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Preservation Components

Introduction

There are many components to digital preservation. Digital preservation actions must address digital media as well as the content and metadata. Different methods exist for preserving digital content over time. The method you choose should support the goals of providing access to the files for as long as necessary. If you need to provide access to a file for less than five years, less effort will go into preserving those files while more attention will be required to keep files accessible for ten years or longer. As preservation is an ongoing activity, the files that need to be accessible for the long-term will most likely need to have preservation actions taken on them multiple times to keep them accessible and viable. Three main components - media, content, and metadata - are addressed below.

 

Media

Electronic media is not stable like its analog (paper) counterpart. Media includes:

  • magnetic disks (internal and external hard drives) and tape
  • optical media (CDs, DVDs, WORM disks)
  • solid state media (flash drives, media cards)

Use care when selecting digital media for preservation purposes. For example, the lifespans of CDs or DVDs is closer to three to five years rather than the published ten, twenty five or longer lifespans. Because of the lack of moving parts, solid-state media could be more stable. Available media is constantly evolving; make choices based on needs and requirements.

Additional information on electronic media can be found in the Electronic Records Management Guidelines produced by the Minnesota State Archives.

 

Content

When people think of digital preservation most are concerned with long-term access to the digital content. How do you keep digital files accessible over time? The method used will depend on how long the records need to be accessible, what format they are in, and other requirements.

Methods for ensuring access to digital content are provided below.

Replication

As a first step, keep multiple copies of the records. In addition, it is important to keep these copies on various types of media in geographically unique locations. Separating copies geographically protects content from local events, catastrophic or not.

  • Example: Replication is the basis for LOCKSS (Lots of Copies Keeps Stuff Safe), an international community initiative to provide libraries with digital preservation tools. Content from one institution is replicated and kept at partnering institutions, geographically separating copies of the records. The Arizona NDIIPP state project PeDALS is based on LOCKSS.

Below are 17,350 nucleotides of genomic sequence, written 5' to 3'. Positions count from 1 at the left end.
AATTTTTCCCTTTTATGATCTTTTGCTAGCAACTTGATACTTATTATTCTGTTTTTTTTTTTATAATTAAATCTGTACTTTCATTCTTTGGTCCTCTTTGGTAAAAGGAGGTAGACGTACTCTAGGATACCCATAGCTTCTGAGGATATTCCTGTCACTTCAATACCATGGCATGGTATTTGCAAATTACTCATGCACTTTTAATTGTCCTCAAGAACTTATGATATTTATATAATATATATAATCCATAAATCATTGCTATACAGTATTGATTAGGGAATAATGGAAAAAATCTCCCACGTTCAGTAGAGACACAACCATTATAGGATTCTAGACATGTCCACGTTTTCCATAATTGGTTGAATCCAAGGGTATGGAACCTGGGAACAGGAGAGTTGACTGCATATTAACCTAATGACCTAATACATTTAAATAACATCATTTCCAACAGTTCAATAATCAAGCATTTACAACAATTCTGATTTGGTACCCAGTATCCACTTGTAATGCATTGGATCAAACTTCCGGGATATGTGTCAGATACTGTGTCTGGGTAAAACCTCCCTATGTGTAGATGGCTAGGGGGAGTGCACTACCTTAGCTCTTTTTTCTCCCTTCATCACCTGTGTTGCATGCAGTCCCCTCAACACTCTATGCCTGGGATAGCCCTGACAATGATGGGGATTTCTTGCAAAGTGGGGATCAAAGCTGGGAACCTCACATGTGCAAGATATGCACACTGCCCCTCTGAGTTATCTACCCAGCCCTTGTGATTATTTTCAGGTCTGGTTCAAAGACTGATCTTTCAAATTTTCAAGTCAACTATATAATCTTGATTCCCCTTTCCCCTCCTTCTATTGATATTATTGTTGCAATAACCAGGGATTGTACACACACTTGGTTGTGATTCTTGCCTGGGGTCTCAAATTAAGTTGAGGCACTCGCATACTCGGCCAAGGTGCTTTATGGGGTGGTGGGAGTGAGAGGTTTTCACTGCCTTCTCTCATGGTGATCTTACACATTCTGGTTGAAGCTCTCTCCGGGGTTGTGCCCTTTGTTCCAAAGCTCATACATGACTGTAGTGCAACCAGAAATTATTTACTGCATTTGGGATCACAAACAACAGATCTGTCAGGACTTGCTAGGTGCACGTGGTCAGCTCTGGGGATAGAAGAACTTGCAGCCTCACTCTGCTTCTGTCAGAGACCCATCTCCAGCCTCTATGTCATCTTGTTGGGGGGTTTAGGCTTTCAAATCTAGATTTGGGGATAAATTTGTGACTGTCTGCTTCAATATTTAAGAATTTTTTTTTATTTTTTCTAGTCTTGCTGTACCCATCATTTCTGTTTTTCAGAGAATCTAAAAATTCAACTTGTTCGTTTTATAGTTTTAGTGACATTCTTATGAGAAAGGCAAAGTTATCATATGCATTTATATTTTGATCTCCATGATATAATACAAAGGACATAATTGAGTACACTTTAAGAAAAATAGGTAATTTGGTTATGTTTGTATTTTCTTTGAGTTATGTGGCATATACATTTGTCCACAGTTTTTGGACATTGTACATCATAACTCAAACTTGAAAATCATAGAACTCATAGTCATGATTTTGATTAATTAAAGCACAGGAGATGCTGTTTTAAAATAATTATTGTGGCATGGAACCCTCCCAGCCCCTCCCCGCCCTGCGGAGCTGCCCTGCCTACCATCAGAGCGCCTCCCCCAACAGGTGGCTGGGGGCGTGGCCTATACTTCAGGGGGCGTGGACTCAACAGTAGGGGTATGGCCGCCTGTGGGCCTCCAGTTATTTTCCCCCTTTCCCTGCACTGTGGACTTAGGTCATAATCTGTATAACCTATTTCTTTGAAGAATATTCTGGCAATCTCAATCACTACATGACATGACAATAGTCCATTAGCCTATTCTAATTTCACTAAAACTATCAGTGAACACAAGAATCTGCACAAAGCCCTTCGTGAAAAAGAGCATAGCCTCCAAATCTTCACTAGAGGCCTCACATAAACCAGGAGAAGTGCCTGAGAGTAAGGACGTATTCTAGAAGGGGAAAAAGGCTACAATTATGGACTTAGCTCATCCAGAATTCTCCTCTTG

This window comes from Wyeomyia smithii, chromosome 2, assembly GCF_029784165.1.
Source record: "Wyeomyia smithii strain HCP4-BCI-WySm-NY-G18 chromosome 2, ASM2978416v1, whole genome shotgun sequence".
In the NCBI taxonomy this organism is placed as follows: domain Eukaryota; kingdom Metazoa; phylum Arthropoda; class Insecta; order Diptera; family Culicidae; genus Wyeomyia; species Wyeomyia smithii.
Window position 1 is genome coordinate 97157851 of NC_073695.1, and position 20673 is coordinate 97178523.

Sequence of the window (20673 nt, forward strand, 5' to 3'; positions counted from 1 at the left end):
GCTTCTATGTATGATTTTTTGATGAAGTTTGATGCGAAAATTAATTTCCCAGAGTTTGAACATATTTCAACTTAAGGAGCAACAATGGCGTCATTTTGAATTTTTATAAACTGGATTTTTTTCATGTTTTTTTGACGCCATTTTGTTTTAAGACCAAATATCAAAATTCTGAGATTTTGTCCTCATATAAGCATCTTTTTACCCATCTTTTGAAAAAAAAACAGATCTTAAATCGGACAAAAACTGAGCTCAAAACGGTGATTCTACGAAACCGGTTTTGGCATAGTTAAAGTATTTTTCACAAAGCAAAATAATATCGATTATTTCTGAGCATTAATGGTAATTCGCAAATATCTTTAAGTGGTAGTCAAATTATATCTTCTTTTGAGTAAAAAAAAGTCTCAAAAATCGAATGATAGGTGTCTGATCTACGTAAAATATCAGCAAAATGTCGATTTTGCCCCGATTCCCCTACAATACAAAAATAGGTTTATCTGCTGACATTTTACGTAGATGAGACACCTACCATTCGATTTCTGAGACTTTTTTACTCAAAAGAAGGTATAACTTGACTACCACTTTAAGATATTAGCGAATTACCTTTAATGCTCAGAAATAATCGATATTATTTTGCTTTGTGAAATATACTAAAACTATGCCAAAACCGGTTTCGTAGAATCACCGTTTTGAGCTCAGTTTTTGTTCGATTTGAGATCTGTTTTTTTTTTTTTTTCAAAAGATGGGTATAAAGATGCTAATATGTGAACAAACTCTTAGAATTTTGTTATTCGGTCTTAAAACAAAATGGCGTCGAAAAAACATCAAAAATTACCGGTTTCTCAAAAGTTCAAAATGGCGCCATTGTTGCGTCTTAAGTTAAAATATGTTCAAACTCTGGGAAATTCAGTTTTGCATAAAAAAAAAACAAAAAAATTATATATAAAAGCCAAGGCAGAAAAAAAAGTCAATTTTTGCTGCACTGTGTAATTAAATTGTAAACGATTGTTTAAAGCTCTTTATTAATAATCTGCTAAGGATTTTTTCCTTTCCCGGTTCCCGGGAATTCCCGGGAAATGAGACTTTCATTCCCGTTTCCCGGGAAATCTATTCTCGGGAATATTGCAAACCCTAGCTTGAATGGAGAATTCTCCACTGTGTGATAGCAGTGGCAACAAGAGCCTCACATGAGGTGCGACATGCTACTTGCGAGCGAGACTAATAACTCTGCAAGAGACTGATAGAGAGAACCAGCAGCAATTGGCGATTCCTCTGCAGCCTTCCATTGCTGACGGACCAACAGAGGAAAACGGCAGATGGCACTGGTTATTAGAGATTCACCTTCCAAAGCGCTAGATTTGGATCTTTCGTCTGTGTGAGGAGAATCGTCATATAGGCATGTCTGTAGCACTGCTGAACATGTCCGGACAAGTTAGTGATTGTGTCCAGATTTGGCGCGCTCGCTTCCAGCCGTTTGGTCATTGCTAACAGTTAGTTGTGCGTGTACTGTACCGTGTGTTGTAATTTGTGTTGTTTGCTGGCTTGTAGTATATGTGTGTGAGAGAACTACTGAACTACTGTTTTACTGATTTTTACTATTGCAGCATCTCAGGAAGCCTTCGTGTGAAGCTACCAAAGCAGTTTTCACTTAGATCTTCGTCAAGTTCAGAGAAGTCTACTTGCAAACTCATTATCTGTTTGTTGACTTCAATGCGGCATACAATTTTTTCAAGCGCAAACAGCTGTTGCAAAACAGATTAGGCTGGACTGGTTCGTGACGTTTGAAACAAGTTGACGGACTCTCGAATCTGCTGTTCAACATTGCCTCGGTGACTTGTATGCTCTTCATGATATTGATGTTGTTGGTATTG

Refreshing

Another small-scale, or short-term solution, is to refresh the media the files are stored on. particularly if the lifespan of the files is longer than the lifespan of the digital media it is stored on.

  • Example: Transferring files from a CD created 3 years ago to another CD or to a external hard drive.

 

Fixity Checks

Over time files may change or become corrupted; preservation at the very basic level is making sure the files themselves do not change over time. Measuring change is done at the bit level (bits are the 1's and 0's the computer uses to read and interpret files). If any of these bits change, the file has been corrupted.

  • Example: Use a fixity algorithm to run a checksum on a file to create a baseline fixity value. Rerun the same algorithm at a later date to see if the same fixity value is returned. If the values are the same, the file has not changed. If the values differ, the file has been modified or corrupted in some way. Checksum algorithms include: MD5, SHA-1, and SHA-2.

 

Conversion / Migration

Over time file formats are often replaced by newer ones. The software programs of choice today will likely not be supported or available in the future. The longer you need to keep a file, the greater chance that you will need to move it do an updated file format to maintain accessibility.

Conversion can be used to move the files from one format to another, from one operating system to another, or from one programming language to another.